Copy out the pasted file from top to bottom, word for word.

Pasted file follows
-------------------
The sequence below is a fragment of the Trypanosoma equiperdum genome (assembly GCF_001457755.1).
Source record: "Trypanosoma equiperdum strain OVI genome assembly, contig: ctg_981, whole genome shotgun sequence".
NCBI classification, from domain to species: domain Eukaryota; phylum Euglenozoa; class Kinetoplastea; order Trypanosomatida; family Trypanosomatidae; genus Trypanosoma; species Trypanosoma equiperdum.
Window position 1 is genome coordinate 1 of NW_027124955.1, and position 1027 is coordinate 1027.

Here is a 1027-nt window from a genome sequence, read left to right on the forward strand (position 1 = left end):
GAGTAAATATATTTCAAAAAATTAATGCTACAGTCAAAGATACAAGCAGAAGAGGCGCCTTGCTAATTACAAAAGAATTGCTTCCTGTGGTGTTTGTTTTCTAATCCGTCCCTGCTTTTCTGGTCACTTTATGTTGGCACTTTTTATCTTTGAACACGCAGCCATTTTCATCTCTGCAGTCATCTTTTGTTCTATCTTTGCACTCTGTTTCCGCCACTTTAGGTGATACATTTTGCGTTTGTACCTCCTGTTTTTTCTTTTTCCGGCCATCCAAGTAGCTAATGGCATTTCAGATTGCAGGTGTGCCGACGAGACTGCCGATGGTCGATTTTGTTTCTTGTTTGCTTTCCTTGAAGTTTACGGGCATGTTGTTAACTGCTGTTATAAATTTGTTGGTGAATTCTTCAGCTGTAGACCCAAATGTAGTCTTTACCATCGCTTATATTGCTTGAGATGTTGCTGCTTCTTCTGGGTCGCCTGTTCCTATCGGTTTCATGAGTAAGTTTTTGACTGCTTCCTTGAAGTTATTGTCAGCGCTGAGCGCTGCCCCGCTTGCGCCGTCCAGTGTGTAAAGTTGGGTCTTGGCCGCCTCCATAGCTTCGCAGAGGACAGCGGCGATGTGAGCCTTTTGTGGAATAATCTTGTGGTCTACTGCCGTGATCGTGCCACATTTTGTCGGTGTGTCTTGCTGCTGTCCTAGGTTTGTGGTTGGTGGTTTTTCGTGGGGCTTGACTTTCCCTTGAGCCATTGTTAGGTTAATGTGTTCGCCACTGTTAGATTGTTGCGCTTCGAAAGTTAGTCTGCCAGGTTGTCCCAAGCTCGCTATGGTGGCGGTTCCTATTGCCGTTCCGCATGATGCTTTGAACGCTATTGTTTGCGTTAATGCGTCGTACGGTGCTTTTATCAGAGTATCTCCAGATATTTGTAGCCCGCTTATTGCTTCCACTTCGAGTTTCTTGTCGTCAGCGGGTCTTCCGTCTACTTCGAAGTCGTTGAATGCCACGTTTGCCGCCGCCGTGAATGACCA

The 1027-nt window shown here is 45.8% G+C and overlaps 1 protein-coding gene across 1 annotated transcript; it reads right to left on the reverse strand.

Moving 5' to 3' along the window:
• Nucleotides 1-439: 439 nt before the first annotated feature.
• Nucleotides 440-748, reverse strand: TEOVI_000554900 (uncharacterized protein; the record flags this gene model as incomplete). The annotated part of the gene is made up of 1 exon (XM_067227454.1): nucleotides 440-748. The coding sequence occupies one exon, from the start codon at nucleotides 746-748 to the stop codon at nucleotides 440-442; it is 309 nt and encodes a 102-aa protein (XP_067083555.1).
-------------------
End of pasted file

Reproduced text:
The sequence below is a fragment of the Trypanosoma equiperdum genome (assembly GCF_001457755.1).
Source record: "Trypanosoma equiperdum strain OVI genome assembly, contig: ctg_981, whole genome shotgun sequence".
NCBI classification, from domain to species: domain Eukaryota; phylum Euglenozoa; class Kinetoplastea; order Trypanosomatida; family Trypanosomatidae; genus Trypanosoma; species Trypanosoma equiperdum.
Window position 1 is genome coordinate 1 of NW_027124955.1, and position 1027 is coordinate 1027.

Here is a 1027-nt window from a genome sequence, read left to right on the forward strand (position 1 = left end):
GAGTAAATATATTTCAAAAAATTAATGCTACAGTCAAAGATACAAGCAGAAGAGGCGCCTTGCTAATTACAAAAGAATTGCTTCCTGTGGTGTTTGTTTTCTAATCCGTCCCTGCTTTTCTGGTCACTTTATGTTGGCACTTTTTATCTTTGAACACGCAGCCATTTTCATCTCTGCAGTCATCTTTTGTTCTATCTTTGCACTCTGTTTCCGCCACTTTAGGTGATACATTTTGCGTTTGTACCTCCTGTTTTTTCTTTTTCCGGCCATCCAAGTAGCTAATGGCATTTCAGATTGCAGGTGTGCCGACGAGACTGCCGATGGTCGATTTTGTTTCTTGTTTGCTTTCCTTGAAGTTTACGGGCATGTTGTTAACTGCTGTTATAAATTTGTTGGTGAATTCTTCAGCTGTAGACCCAAATGTAGTCTTTACCATCGCTTATATTGCTTGAGATGTTGCTGCTTCTTCTGGGTCGCCTGTTCCTATCGGTTTCATGAGTAAGTTTTTGACTGCTTCCTTGAAGTTATTGTCAGCGCTGAGCGCTGCCCCGCTTGCGCCGTCCAGTGTGTAAAGTTGGGTCTTGGCCGCCTCCATAGCTTCGCAGAGGACAGCGGCGATGTGAGCCTTTTGTGGAATAATCTTGTGGTCTACTGCCGTGATCGTGCCACATTTTGTCGGTGTGTCTTGCTGCTGTCCTAGGTTTGTGGTTGGTGGTTTTTCGTGGGGCTTGACTTTCCCTTGAGCCATTGTTAGGTTAATGTGTTCGCCACTGTTAGATTGTTGCGCTTCGAAAGTTAGTCTGCCAGGTTGTCCCAAGCTCGCTATGGTGGCGGTTCCTATTGCCGTTCCGCATGATGCTTTGAACGCTATTGTTTGCGTTAATGCGTCGTACGGTGCTTTTATCAGAGTATCTCCAGATATTTGTAGCCCGCTTATTGCTTCCACTTCGAGTTTCTTGTCGTCAGCGGGTCTTCCGTCTACTTCGAAGTCGTTGAATGCCACGTTTGCCGCCGCCGTGAATGACCA

The 1027-nt window shown here is 45.8% G+C and overlaps 1 protein-coding gene across 1 annotated transcript; it reads right to left on the reverse strand.

Moving 5' to 3' along the window:
• Nucleotides 1-439: 439 nt before the first annotated feature.
• Nucleotides 440-748, reverse strand: TEOVI_000554900 (uncharacterized protein; the record flags this gene model as incomplete). The annotated part of the gene is made up of 1 exon (XM_067227454.1): nucleotides 440-748. The coding sequence occupies one exon, from the start codon at nucleotides 746-748 to the stop codon at nucleotides 440-442; it is 309 nt and encodes a 102-aa protein (XP_067083555.1).